Saturday, September 15, 2007


I need a project to occupy my spare time ("spare time" - kind of a laugh).

Many years ago (towards the end of the 1980's) whilst working on our PhDs, Dan McCue and I developed a SIMULA-like simulation package in C++, cunningly called C++SIM. It was all tied up in the work we were doing at the time around replica placement to achieve high availability. It quickly took on a life of its own and we got requests to use it from a number of academic and commercial organisations. When Java came along it seemed like a good idea to port it across and JavaSim was born. (That "seemed like a good idea" principle was also what lead to JavaArjuna coming from Arjuna.)

Anyway, over the years JavaSim and C++SIM have had quite a few users with several of them asking for feature requests or bug fixes. It's basically been me running the project since Dan left for pastures new. With my own work in Bluestone, HP etc. etc. I've found it harder and harder to get the time to do anything meaningful with either project. So I eventually persuaded the University to allow me to put the source code into open source, which would at least allow other people to work on it and take me out of the bottleneck. Unfortunately that was about a year ago and I've managed to do zero since then! Until today, when I finally requested a project on Codehaus. So maybe sometime in 2008 the code will appear when I find the time and inclination to do more.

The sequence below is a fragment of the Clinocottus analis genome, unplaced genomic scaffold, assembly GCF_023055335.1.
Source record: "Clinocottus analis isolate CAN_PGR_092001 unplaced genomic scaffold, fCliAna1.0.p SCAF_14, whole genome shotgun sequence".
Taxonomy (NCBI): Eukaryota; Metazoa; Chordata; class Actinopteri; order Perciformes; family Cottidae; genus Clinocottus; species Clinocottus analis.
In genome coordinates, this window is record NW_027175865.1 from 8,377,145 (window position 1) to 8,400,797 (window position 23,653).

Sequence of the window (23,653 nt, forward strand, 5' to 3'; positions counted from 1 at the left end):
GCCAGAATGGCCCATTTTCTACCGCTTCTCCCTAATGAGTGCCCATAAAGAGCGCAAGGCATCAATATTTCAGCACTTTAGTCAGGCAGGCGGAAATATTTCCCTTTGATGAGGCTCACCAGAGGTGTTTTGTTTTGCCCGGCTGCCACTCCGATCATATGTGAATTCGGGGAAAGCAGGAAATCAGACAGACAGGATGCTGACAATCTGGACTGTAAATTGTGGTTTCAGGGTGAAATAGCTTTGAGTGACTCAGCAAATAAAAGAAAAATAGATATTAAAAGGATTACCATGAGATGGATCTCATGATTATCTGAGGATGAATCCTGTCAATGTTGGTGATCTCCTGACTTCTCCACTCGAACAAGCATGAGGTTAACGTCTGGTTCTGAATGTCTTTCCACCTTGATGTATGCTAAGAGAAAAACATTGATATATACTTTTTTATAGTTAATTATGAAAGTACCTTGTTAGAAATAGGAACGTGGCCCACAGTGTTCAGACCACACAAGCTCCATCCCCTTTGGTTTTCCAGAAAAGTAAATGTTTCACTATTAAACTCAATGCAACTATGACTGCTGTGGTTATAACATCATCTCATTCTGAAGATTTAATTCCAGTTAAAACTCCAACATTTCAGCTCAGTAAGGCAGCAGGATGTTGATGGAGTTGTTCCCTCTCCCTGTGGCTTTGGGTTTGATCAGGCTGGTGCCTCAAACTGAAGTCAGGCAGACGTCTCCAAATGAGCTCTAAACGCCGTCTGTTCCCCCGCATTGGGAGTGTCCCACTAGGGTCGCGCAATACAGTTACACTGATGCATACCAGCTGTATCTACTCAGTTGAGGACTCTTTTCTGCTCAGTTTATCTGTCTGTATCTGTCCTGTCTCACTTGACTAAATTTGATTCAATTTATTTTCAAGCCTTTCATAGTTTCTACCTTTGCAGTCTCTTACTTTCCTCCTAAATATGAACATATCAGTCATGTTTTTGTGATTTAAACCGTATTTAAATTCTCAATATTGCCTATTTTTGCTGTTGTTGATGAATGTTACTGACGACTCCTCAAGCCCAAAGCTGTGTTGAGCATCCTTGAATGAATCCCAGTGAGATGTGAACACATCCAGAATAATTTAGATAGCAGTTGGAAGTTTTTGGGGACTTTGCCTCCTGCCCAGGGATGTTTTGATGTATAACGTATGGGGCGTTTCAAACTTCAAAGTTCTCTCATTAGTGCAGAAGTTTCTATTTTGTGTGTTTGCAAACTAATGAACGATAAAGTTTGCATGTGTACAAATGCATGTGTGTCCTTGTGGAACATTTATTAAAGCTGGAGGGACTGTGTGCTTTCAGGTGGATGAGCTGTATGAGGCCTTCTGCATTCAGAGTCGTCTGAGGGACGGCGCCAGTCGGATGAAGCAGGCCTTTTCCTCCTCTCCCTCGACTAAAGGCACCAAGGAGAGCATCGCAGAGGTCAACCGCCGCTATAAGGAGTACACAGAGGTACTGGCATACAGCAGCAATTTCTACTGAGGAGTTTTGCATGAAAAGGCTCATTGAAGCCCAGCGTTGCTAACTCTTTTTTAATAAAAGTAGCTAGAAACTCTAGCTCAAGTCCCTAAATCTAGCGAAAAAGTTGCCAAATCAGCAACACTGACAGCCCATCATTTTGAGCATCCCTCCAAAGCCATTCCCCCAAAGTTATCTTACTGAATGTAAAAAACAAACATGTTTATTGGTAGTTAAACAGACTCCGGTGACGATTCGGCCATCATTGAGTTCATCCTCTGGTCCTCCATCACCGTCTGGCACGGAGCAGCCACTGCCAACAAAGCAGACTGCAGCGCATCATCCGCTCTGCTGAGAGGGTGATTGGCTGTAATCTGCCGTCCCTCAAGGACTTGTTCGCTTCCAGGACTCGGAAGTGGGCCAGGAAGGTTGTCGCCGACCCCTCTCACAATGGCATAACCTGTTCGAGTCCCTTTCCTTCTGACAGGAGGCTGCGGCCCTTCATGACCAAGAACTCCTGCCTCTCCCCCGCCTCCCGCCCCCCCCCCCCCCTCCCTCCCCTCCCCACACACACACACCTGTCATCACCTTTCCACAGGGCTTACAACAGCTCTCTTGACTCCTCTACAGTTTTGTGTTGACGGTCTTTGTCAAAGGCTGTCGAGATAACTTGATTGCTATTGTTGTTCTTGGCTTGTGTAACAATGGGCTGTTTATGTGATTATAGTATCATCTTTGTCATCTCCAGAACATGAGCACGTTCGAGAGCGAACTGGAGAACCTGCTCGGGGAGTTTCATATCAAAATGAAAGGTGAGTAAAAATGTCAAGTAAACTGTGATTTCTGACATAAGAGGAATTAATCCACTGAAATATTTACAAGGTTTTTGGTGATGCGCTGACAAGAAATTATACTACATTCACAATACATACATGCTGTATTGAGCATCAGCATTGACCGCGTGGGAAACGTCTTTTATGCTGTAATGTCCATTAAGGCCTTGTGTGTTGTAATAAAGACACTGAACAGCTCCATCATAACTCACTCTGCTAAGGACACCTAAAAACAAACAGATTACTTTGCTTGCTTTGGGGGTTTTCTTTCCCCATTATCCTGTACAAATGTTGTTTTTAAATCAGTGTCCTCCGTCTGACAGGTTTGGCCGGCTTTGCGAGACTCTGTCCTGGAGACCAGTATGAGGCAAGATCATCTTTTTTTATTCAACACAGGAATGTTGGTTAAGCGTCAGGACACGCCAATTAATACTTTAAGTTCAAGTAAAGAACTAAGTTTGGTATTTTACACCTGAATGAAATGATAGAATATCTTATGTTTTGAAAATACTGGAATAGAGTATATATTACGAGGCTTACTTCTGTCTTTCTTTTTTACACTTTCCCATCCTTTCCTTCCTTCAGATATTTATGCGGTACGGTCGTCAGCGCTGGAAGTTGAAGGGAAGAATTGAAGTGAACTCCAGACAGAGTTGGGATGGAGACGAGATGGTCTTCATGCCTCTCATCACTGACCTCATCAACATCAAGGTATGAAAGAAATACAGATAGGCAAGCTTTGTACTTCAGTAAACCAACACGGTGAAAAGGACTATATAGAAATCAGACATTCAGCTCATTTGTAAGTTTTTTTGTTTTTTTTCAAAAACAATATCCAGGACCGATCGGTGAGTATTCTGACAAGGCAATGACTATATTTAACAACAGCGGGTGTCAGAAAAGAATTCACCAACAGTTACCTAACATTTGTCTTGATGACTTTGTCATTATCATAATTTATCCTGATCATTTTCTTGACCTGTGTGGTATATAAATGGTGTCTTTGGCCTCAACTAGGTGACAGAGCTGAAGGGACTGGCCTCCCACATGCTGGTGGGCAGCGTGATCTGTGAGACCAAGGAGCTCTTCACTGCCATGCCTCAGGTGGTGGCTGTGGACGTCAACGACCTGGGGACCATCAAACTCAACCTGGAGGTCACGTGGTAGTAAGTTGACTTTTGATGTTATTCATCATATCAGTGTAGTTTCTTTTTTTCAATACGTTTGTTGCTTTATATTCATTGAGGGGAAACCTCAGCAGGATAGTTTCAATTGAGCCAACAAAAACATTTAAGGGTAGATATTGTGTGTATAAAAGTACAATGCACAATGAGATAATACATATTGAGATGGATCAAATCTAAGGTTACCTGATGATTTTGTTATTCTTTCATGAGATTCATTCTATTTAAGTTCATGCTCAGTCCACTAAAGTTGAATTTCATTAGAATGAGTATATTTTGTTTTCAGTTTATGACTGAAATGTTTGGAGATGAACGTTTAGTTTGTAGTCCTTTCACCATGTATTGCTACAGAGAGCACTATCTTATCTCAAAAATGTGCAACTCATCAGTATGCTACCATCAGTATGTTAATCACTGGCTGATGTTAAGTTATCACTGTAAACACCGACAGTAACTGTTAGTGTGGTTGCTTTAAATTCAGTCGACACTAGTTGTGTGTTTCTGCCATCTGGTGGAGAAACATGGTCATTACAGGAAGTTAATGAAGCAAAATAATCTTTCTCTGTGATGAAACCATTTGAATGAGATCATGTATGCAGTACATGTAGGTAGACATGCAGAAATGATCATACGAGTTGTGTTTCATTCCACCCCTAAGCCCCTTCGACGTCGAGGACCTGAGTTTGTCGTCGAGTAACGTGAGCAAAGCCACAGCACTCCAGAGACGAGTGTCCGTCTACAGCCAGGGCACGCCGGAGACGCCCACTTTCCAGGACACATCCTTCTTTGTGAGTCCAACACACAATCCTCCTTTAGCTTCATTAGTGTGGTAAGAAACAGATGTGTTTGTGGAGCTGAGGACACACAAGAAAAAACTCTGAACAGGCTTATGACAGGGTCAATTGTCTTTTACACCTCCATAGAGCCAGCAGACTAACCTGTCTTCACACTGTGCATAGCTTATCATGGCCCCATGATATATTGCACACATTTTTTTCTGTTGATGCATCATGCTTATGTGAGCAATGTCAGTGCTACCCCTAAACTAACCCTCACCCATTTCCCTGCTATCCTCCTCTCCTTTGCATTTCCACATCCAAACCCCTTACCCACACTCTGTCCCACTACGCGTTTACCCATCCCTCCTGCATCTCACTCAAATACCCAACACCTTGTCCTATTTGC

In the meantime, work on a D-based transaction manager continues ;-) Why? Because it's there. I'm finding I like D more and more so this is at least an excercise in coming to grips with the language as anything else. Plus, look what happened to JavaArjuna!


Michael Neale said...

D??? Well it looks quite nice. What always annoyed me about C++ was that they went to all the trouble of adding "++" to C, yet didn't ad a freaking string type to the *language*. As a human, I find that kind of offensive ;)

For java 3 - you should look no further then Scala - it is also a modern language based on lessons learned so far (of course, no inline assembly as you can do in D !).

Mark Little said...

A lot of C++'s idiosyncrasies can be traced back to CFront, the first C++ compiler which was actually just a C pre-processor. Despite this, I still think that C++ I/O is superior to Java's: how I miss operator overloading and complex I/O pipelining.